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The Carletonian

The Carletonian

Explosion When My Pen Hits, Tremendous: Oh the simple life

< you broke or rich you gotta get biz/ Havin' money's the everything that havin' it is” – Kanye West, Good Life

Life in the trenches as a Carletonian columnist is not easy. While I’m tempted to spend 800 words ranting about the saturation of talent in the soft-core IM soccer league, I have the pressure of my quality publication pushing me to come up with a substantive opinion every week. And I’m so busy writing about my substantive opinions that there is no time to write up my superfluous ones for other Carleton publications that come out on Friday, despite my desire to appear next to a Tiny’s ad.

Sometimes, however, these superfluous issues spark other trains of thought, and, while I don’t want to admit that I had any kind of inspiration from watching the first four episodes of Gossip Girl this week, I, through some superfluity or another, became interested in the concept of simplicity, especially as it relates to Carleton and, perhaps, the Upper East Side.

Simplicity is the kind of virtue that we, in America, love to idealize as long as we don’t have to deal with it. We love Buddhism and Ikea for their simplicity. We enjoy imagining a hermetic life in the mountains of Montana, and we really like fantasizing about sitting around in some romantic part of France and sipping wine, which is what most French people do.

Unfortunately, life at Carleton is just too busy for this kind of thing. We have meetings all the time, we have jobs, we have practices and rehearsals, we play IM soccer games in leagues with an artificially soft-core level, and, of course, we have mountains of coursework. At least I do, and I tell myself that I crave simplicity. I actually spend most of my time when I’m not doing one of these time-intensive activities envying my friends who have more free time than I do, which is most of them.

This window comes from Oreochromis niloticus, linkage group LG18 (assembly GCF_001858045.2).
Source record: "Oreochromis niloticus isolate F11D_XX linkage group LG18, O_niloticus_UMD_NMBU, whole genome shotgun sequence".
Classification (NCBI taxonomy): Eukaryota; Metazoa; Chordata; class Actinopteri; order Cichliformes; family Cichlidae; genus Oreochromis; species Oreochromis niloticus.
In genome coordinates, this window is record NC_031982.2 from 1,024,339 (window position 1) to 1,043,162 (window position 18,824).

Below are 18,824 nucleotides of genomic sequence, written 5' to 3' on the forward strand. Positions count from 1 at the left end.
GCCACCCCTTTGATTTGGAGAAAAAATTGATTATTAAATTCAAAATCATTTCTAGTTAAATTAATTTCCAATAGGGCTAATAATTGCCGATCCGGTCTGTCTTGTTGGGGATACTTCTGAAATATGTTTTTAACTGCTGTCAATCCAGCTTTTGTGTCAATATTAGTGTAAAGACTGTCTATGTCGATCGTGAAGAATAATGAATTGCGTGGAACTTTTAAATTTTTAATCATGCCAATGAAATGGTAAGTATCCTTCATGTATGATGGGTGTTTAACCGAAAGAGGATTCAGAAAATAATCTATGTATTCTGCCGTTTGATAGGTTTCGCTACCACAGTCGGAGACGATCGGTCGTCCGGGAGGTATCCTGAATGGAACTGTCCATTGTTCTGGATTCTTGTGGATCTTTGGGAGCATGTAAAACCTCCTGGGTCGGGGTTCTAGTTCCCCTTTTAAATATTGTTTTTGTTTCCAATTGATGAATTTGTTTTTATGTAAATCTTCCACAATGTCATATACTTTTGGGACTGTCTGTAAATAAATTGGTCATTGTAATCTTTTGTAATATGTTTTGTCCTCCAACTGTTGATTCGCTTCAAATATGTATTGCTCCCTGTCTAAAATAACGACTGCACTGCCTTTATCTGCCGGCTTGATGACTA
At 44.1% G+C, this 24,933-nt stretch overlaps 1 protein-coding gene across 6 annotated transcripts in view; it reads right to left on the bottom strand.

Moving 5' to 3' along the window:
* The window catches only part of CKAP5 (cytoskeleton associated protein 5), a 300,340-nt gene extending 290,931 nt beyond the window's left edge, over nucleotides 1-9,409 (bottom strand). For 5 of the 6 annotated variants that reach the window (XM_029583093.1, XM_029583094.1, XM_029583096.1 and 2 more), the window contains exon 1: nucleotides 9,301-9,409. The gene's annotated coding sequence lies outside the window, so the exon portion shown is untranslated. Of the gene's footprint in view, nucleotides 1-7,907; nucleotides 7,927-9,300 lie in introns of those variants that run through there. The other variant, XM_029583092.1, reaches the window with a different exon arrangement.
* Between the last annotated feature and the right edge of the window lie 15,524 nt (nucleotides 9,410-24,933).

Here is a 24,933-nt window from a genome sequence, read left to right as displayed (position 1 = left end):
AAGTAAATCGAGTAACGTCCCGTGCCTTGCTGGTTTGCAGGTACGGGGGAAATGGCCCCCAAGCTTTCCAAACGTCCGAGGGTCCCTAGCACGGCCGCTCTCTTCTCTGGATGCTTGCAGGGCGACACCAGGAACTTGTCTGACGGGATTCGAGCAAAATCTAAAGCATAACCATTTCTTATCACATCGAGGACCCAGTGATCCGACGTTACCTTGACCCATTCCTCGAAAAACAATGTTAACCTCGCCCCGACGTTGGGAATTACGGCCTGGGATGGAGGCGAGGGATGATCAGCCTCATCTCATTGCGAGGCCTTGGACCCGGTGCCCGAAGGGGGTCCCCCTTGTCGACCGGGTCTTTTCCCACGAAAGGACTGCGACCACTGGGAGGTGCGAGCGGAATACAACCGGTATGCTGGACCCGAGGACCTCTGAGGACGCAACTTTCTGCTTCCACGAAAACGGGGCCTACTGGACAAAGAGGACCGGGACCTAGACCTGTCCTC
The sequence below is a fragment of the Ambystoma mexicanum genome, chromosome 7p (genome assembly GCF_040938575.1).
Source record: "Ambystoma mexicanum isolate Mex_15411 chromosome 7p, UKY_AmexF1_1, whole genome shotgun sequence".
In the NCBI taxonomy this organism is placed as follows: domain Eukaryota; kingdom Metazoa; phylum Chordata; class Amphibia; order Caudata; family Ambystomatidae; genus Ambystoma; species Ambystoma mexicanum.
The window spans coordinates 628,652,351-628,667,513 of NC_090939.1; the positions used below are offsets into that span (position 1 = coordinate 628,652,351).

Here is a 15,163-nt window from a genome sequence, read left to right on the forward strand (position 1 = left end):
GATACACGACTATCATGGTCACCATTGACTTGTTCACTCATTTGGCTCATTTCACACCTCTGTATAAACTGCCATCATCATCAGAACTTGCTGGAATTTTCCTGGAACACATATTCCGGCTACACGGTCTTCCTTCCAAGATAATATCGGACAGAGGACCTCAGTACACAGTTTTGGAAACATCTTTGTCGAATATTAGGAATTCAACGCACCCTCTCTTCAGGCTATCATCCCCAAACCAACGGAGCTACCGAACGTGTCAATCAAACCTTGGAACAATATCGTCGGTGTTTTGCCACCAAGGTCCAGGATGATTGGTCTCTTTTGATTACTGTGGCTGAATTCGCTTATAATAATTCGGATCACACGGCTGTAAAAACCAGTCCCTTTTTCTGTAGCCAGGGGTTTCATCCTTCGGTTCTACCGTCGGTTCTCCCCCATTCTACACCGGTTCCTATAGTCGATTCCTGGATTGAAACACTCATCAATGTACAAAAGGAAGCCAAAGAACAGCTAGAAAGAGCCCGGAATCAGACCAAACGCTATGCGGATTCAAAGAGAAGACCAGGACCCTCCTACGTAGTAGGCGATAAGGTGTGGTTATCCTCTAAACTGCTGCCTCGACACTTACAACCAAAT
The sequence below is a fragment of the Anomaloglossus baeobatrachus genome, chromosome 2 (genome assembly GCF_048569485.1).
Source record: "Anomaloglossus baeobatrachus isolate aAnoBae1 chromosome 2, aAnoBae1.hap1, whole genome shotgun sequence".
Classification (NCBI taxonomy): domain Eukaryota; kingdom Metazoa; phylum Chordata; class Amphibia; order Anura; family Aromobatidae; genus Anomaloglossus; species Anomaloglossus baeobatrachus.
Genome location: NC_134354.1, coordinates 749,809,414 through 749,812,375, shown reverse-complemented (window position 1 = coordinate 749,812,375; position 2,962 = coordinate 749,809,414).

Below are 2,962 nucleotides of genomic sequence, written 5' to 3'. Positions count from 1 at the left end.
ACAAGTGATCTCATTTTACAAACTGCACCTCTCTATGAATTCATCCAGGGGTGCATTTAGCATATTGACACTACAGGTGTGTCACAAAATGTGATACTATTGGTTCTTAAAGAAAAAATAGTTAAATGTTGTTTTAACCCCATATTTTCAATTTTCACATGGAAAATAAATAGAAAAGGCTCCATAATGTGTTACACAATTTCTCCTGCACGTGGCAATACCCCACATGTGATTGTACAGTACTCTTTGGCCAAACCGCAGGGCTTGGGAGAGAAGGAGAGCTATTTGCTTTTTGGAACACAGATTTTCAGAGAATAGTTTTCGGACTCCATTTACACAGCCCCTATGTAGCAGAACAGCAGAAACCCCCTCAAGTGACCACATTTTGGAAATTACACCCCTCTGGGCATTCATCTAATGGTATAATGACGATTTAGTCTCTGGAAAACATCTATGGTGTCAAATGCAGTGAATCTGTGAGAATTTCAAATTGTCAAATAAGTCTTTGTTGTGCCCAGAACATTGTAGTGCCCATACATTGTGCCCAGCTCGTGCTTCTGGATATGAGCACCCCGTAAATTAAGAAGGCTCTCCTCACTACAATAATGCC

The fact of the matter is, though, that I am terrible at managing unstructured time, and I pretty much need my overwhelmingly busy schedule to keep me from feeling like I’m wasting my time all the time. As a result, as much as I long for the simplicity of an uncluttered schedule, I don’t really want it. Furthermore, it is utterly condescending for me to assume that my less busy friends have any fewer reasons to be stressed than I do. After all, they actually have social lives that don’t revolve around doing improv.

I’ve recently become more attuned to the fact that people I know often lament their busy lives and envision a place where life moves slower, which is often in a country that is less materialistic, or even flat-out poorer, than America. It is easy to romanticize the idea of sitting around smoking hookah in Egypt or sitting on the beach in the Philippines in the rush from the dining hall to class, but it kind of ignores the irony of idealizing a place where there are food riots going on while leaving an all-you-can-eat lineup of food. Of course, there are reasons why these places are worth idealizing, and I only wish to outline this contrast, not paint any region of the world as particularly forbidding.

America is a land of power-lunches and intense consumerism, so it’s natural we would be attracted to cultures that are calmer and less focused on material consumption. These societal attributes would, as we generally acknowledge, be good for us. But, like with me and my Carleton calendar, the desire to give up these bedrocks of society is not that strong. Returning to Gossip Girl, which in many ways summarizes the extremes of the complicated American lifestyle, there is a certain allure to being fabulously wealthy and well-connected, if only for the increased quality of power-lunches it promises.

Books have been written on living a simpler life, and I would be foolish to try to cover that subject in the few lines I have left here. On the other hand, I feel like my life has gotten simpler recently, and I can link it to some of what I have covered above. Acknowledging that I like having sweet stuff has focused my materialistic tendencies on a few choice items, and recognizing that I like structured time has actually helped me structure my time better so that my life comes down to less commitments. I doubt this helps anyone, but, for what it’s worth, now I have the time to play soccer in an IM league with too much talent.

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